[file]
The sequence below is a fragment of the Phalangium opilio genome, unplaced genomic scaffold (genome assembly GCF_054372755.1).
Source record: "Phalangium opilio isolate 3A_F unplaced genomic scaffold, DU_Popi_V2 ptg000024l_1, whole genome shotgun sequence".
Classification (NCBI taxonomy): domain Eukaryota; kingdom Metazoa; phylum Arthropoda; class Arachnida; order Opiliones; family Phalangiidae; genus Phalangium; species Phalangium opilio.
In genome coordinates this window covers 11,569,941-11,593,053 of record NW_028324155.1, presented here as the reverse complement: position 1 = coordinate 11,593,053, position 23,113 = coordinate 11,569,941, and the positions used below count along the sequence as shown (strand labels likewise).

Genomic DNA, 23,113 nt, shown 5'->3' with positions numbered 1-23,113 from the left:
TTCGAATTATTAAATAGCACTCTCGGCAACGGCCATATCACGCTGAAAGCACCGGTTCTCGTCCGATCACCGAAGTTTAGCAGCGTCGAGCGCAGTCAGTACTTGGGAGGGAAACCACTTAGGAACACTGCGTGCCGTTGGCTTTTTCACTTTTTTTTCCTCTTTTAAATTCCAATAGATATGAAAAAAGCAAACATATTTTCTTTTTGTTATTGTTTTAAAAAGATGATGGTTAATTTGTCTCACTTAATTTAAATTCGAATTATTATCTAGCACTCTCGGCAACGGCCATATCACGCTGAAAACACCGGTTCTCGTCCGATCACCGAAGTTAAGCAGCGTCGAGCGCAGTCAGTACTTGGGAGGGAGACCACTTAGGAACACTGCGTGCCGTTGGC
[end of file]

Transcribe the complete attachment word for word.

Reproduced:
The sequence below is a fragment of the Phalangium opilio genome, unplaced genomic scaffold (genome assembly GCF_054372755.1).
Source record: "Phalangium opilio isolate 3A_F unplaced genomic scaffold, DU_Popi_V2 ptg000024l_1, whole genome shotgun sequence".
Classification (NCBI taxonomy): domain Eukaryota; kingdom Metazoa; phylum Arthropoda; class Arachnida; order Opiliones; family Phalangiidae; genus Phalangium; species Phalangium opilio.
In genome coordinates this window covers 11,569,941-11,593,053 of record NW_028324155.1, presented here as the reverse complement: position 1 = coordinate 11,593,053, position 23,113 = coordinate 11,569,941, and the positions used below count along the sequence as shown (strand labels likewise).

Genomic DNA, 23,113 nt, shown 5'->3' with positions numbered 1-23,113 from the left:
TTCGAATTATTAAATAGCACTCTCGGCAACGGCCATATCACGCTGAAAGCACCGGTTCTCGTCCGATCACCGAAGTTTAGCAGCGTCGAGCGCAGTCAGTACTTGGGAGGGAAACCACTTAGGAACACTGCGTGCCGTTGGCTTTTTCACTTTTTTTTCCTCTTTTAAATTCCAATAGATATGAAAAAAGCAAACATATTTTCTTTTTGTTATTGTTTTAAAAAGATGATGGTTAATTTGTCTCACTTAATTTAAATTCGAATTATTATCTAGCACTCTCGGCAACGGCCATATCACGCTGAAAACACCGGTTCTCGTCCGATCACCGAAGTTAAGCAGCGTCGAGCGCAGTCAGTACTTGGGAGGGAGACCACTTAGGAACACTGCGTGCCGTTGGC